The logic is simple; if you are looking for a TV bigger than 50-inches, you should get a 4K TV. Also, even if you are looking for a budget TV, and have decided what kind of panel you want, you should try getting a 4K TV if your budget allows it, as you will be able to experience much higher quality compared to HD TVs. Also, avoid buying HD-ready TVs as they are 720P panels, not 1080P. Also, look for TVs with resolution upscaling technologies. Moreover, look for a TV that offers a 60Hz refresh rate.
How many ports do you need?
You mainly need an HDMI and USB port on your TV. But more than the number of ports, you need them to be easily accessible to check first if you can easily reach these ports. Also, find a TV with HDMI 2.0 or HDMI 2.1 instead of HDMI 1.4 for wider compatibility. Also, HDMI 2.0 and above get you higher resolution and faster frame rates. A pair of USB-A ports can be helpful when you want to plug in an external media device. Also, an ethernet port and optical port can be added bonuses.
HDR, Dolby Vision and more
You might have heard these terms a lot, but what do they mean? For starters, HDR is an acronym for High Dynamic Range, meaning your TV will offer better brightness and contrast. Also, your TV will support a wider colour spectrum, which means a better viewing experience.
HDR and HDR10+ are the industry standards, and most TVs support HDR. Then we have HLG (Hybrid Log Gamma), designed for HDR broadcasts and available on many TVs.
Dolby Vision is also an HDR technology designed by Dolby, but it uses dynamic metadata, meaning it defines how each frame will look on your TV, which is close to how it should look in the real world. So a TV with Dolby Vision would show you the content the way the creative minds behind it intended to, but not many TVs come with Dolby Vision support apart from a few OLED ones
Sound is important
Sound quality is as important as picture quality when it comes to TVs. Without good sound, you cannot experience whatever you are watching completely. So, what you need to do is look for the speaker configuration. If it reads 2.1, then it means that there are two speakers and a bass unit. Trying to find a TV with a subwoofer bass unit gives you better sound quality. And front-firing does provide a wholesome experience.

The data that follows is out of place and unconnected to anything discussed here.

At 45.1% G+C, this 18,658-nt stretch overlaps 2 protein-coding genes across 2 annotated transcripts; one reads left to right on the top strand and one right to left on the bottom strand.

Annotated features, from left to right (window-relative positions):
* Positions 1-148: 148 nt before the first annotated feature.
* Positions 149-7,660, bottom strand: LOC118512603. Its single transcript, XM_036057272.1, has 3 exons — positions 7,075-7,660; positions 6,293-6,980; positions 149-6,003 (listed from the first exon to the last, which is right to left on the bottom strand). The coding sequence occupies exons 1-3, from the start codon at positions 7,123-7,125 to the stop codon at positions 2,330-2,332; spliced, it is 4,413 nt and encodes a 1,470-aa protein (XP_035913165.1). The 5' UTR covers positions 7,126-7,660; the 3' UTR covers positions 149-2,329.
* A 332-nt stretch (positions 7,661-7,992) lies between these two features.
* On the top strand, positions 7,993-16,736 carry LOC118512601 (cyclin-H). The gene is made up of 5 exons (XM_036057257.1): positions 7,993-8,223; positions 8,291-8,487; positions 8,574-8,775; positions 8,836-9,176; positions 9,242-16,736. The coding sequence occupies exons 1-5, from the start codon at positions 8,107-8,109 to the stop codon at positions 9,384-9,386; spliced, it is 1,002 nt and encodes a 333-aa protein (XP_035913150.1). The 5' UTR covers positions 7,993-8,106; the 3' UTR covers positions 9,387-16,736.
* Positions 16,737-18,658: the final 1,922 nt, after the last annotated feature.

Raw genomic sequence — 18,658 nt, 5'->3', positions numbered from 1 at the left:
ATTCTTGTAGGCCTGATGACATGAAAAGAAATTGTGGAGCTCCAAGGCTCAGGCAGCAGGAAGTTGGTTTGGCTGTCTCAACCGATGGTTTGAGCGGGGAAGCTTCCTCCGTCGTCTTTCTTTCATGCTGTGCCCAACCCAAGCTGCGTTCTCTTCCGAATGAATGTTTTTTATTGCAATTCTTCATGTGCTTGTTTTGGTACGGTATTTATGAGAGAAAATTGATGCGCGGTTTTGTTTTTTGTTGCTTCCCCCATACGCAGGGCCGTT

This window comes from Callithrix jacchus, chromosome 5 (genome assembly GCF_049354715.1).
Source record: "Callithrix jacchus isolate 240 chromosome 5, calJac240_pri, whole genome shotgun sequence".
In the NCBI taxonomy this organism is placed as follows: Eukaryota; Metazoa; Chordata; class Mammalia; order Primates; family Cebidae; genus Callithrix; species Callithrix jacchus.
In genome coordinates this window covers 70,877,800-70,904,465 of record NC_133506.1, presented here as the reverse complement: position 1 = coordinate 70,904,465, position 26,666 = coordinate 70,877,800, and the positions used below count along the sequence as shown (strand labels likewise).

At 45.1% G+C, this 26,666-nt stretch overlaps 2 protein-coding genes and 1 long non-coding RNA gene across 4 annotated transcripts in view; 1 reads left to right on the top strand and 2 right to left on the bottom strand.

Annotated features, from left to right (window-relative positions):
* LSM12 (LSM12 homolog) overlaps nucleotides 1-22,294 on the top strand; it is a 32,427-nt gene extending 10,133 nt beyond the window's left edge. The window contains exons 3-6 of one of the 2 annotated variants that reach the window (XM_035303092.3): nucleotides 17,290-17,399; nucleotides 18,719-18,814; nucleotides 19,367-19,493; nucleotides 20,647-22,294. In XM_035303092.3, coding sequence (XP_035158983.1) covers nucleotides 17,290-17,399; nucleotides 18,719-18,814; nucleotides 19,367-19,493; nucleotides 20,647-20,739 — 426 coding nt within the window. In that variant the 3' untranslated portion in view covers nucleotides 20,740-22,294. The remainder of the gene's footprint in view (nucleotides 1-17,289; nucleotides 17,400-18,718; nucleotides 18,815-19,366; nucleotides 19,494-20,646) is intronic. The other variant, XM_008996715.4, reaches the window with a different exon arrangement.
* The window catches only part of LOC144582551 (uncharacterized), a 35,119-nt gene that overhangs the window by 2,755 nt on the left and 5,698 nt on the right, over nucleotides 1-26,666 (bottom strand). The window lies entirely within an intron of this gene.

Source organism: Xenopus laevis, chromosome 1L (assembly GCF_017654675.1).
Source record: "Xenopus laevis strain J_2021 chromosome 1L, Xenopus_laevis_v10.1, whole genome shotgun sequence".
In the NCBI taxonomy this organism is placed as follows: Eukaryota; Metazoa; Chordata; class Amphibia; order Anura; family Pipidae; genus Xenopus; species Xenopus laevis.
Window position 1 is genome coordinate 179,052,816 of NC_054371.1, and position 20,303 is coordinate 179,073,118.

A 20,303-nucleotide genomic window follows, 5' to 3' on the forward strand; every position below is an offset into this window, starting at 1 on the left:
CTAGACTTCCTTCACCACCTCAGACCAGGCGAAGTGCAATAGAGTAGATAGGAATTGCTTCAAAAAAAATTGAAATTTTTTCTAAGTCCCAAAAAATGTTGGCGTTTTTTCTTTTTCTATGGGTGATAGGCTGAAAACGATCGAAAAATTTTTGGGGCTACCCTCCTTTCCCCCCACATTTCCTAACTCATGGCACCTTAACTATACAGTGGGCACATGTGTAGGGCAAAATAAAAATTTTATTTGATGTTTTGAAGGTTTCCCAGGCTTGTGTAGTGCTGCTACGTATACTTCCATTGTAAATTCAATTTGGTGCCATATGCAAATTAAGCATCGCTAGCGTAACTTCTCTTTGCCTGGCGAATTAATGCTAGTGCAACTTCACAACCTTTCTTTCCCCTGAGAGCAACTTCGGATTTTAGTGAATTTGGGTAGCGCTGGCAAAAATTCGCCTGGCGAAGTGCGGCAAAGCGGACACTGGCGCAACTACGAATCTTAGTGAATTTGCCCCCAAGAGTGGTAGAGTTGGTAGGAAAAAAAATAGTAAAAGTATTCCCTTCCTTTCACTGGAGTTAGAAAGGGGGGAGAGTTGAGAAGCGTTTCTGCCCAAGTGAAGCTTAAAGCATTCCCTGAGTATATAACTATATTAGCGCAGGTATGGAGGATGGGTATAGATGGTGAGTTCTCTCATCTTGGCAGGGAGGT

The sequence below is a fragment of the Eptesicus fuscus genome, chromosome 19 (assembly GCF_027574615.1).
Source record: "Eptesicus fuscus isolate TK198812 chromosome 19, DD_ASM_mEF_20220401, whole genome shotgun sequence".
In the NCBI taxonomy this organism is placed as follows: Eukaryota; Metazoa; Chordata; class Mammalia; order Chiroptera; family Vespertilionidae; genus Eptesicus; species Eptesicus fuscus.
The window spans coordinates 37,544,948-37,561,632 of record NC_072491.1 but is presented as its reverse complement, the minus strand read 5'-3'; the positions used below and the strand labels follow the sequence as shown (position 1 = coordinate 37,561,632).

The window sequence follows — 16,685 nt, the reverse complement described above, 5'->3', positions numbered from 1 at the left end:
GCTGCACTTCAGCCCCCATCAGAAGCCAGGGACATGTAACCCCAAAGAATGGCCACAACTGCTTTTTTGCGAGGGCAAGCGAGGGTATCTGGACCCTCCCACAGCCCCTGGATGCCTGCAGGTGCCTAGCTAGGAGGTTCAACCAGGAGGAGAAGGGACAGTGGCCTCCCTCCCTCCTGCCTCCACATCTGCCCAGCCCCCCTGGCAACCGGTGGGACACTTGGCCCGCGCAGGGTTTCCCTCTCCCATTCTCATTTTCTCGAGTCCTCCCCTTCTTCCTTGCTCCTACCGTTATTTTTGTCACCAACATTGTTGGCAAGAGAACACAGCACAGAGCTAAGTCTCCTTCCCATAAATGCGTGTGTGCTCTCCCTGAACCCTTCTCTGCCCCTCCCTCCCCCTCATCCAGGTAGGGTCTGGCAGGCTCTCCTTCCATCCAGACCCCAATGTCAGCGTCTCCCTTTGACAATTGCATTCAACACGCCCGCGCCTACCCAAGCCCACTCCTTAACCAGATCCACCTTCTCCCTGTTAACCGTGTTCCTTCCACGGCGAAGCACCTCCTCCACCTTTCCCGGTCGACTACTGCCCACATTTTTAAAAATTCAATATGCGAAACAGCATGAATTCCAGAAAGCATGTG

Dolby Atmos and DTS do not mean that the TV has great speakers. Sometimes instead of these certifications, the sound quality could be very disappointing. So, instead of looking for the Dolby Atmos tag, you should get a TV with a pair of good stereo speakers, and a sub-woofer would be the cherry on the top of the icing.
Every TV is smart but which is the smartest
Almost every TV today claims to be smart but which one is really the smartest. There are basically three platforms – Android TV, TizenOS and WebOS. Well, Android TV is Android for TV, as the name suggests while the TizenOS is found on Samsung TVs whereas WebOS is a Linux-based operating system for LG TVs.
All these three offer every app you would need on your TV but still, Android TV has wider compatibility. Also, look for the TVs with the clean version of Android TVs, and do check the brand’s reputation in providing timely updates.

FOLLOW US ON SOCIAL MEDIA

FacebookTwitterInstagramKOO APPYOUTUBE



Leave a Reply

Your email address will not be published.